During the 1970s, guitarist Steve Khan strung together three fusion albums for Columbia Records—Tight Rope, The Blue Man, Arrows—that saw him sustaining the sound of the original Brecker Brothers band, which he was a member of from 1976–77. He continued in a hard-hitting fusion vein with the CBS All-Stars, featuring Billy Cobham on drums, Tom Scott on saxophone, and Alphonso Johnson on bass. As a ubiquitous session musician during the 70s, Khan also appeared on pop albums by such well-known artists as Billy Joel, Kenny Loggins, Phoebe Snow, and Steely Dan.
After staking out new musical territory during the 80s with his innovative band Eyewitness, Khan began testing the waters of an exciting Latin jazz hybrid on 1994’s Crossings, which saw him injecting mambo, bembé, and montuno rhythms into clave-fueled renditions of jazz standards by Thelonious Monk, Wayne Shorter, and Joe Henderson as well as Great American Songbook numbers that included compositions by Steve’s famous songwriting father, Sammy Cahn. While he had already alluded to this new direction, Khan plunged deeper into Latinization on 2007’s Borrowed Time, which introduced Afro-Cuban percussionists Bobby Allende and Marc Quinones, Afro-Cuban bass stalwart Rubén Rodriguez, and Eyewitness holdover Manolo Badrena. Khan then became fully immersed on a trilogy of albums beginning with 2011’s Parting Shot, which added super drummer Dennis Chambers to the mix, and continuing with 2014’s Subtext and 2016’s Backlog.
For his most recent release, Patchwork, Khan recruited the same crew of Allende, Quinones, Rodriguez, and Chambers for a fourth installment of guitar-centric Latin jazz. From a polyrhythmic take on Monk’s “Epistrophy” to salsified renditions of Ornette Coleman’s “C. & D.” and “T. & T.,” both underscored by infectious montuno grooves, to bolero renditions of Bobby Hutcherson’s “Bouquet” and Joe Henderson’s “A Shade of Jade” and a cha-cha interpretation of Keith Jarrett’s “The Journey Home,” Khan re-imagines these jazz staples through an Afro-Cuban filter.
“People always ask me, ‘Why the sudden fascination with Latin music?’ But it’s kind of always been there on all my records,” said the guitarist in a phone interview from his Upper West Side Manhattan apartment. “And that fascination really goes back, believe it or not, to my father in the 50s, when the U.S. went cha-cha crazy. I’ll always remember him bringing home this record of Peggy Lee singing a song of my dad’s called ‘Come Dance with Me,’ which she does as a cha-cha [from 1961’s Olé ala Lee]. And I never forgot that feeling of the cowbell on that song. That sound of cowbell is on all these tunes from our rock ’n’ roll time as kids, like Mickey and Sylvia’s ‘Love Is Strange,’ the Beatles’ ‘You Can’t Do That,’ the Stones’ ‘Honky Tonk Women,’ Mountain’s ‘Mississippi Queen.’ So many hit songs have had Latin cowbell in there, so it’s been a part of my musical makeup since I was a kid.”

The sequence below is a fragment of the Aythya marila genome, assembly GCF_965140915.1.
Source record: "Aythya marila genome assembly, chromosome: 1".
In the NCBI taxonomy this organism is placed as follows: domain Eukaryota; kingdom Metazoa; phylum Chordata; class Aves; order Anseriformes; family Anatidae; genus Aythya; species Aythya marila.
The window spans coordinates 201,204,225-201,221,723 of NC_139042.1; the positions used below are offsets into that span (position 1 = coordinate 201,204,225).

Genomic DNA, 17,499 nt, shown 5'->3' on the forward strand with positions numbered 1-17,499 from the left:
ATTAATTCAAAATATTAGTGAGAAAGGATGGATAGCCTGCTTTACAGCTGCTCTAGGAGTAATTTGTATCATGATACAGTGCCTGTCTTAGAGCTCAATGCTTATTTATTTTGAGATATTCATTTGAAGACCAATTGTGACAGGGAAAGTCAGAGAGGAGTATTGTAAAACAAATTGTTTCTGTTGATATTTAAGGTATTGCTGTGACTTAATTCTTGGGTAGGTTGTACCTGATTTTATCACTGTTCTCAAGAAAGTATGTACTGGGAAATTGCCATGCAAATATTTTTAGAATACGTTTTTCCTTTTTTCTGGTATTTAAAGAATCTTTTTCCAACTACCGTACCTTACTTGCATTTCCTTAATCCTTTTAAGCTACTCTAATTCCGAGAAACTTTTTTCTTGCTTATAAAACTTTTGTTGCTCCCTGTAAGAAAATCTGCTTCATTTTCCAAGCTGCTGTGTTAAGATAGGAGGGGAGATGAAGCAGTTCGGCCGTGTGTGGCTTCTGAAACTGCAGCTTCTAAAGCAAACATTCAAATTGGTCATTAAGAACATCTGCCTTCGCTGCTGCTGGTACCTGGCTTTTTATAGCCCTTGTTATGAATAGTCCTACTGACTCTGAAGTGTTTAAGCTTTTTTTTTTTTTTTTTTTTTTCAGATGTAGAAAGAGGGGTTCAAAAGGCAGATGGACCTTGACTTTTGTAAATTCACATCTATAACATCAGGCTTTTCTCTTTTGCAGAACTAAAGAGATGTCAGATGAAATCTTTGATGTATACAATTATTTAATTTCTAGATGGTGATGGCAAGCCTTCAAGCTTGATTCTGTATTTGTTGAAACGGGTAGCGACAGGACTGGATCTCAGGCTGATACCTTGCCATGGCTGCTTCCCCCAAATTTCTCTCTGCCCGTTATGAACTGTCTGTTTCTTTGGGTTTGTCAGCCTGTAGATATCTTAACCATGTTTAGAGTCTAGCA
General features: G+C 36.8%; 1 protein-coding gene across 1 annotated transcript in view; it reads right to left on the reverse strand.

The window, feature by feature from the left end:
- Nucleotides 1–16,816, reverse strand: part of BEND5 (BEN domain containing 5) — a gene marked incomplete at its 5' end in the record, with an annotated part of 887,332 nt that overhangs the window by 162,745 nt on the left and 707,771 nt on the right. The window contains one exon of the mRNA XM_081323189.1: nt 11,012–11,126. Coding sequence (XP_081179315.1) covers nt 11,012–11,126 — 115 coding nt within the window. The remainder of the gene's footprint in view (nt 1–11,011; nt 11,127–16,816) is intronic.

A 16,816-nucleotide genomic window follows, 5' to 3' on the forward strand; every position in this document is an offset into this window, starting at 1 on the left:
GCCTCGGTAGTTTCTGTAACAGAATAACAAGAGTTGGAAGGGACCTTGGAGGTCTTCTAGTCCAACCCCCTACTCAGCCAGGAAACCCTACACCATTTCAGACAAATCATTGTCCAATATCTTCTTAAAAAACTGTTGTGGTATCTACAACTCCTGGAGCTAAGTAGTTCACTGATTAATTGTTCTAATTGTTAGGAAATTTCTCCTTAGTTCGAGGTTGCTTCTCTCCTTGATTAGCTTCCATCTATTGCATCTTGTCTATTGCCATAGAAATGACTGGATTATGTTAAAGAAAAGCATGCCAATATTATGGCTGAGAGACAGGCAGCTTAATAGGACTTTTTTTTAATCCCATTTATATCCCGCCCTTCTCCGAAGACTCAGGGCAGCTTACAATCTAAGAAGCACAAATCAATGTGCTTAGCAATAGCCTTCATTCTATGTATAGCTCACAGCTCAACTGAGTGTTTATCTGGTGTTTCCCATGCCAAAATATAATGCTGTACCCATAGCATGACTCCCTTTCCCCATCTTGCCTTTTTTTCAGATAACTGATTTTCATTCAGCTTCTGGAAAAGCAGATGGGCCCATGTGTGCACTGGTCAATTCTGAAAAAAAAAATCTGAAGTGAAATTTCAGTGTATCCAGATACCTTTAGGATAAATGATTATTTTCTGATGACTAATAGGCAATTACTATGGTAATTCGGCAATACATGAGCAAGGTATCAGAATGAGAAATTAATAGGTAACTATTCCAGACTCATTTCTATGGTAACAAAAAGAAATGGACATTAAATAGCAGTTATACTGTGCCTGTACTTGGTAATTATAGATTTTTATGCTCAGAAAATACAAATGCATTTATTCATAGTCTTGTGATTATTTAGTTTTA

A couple of years after his encounter with Peggy Lee’s cha-cha record, Khan became enamored with Herbie Hancock’s 1963 Blue Note album Inventions & Dimensions, which featured Willie Bobo on drums and timbales and Osvaldo ‘Chihuahua’ Martinez on Latin percussion. “The tune ‘Succotash’ from that album completely turned my whole world around,” he recalled. “To hear someone playing so freely within this Afro-Cuban 6/8 thing was thrilling to me.”
Other Latin-flavored favorites followed, including Cal Tjader’s Soul Burst and the Jazz Crusaders’ Chile Con Soul. “But the fascinating thing about those records is that they were produced by non-Latinos,” Khan explained. “And if you listen to them, there’s no cowbell on any of them, there’s no cascara, where the timbales player plays on the shells because the producers told them not to do that, even though the players’ instinct would be to play those things, those sounds. But for some reason, they were considered annoying sounds, so the percussionists on those sessions had to find another way to play and not lose the rhythm.
“I was just listening the other day to the famous Cal Tjader record Soul Sauce,” he continued. “They play Mongo Santamaria’s ‘Afro Blue’ on that album, and I was laughing when I heard it because the classic bell pattern that everybody plays on a 6/8 tune is played on the guiro, which is just not right. So for me, part of this journey of mine is trying to put the percussion as it’s supposed to be as best I can, having it all represented authentically, especially on these last four records.”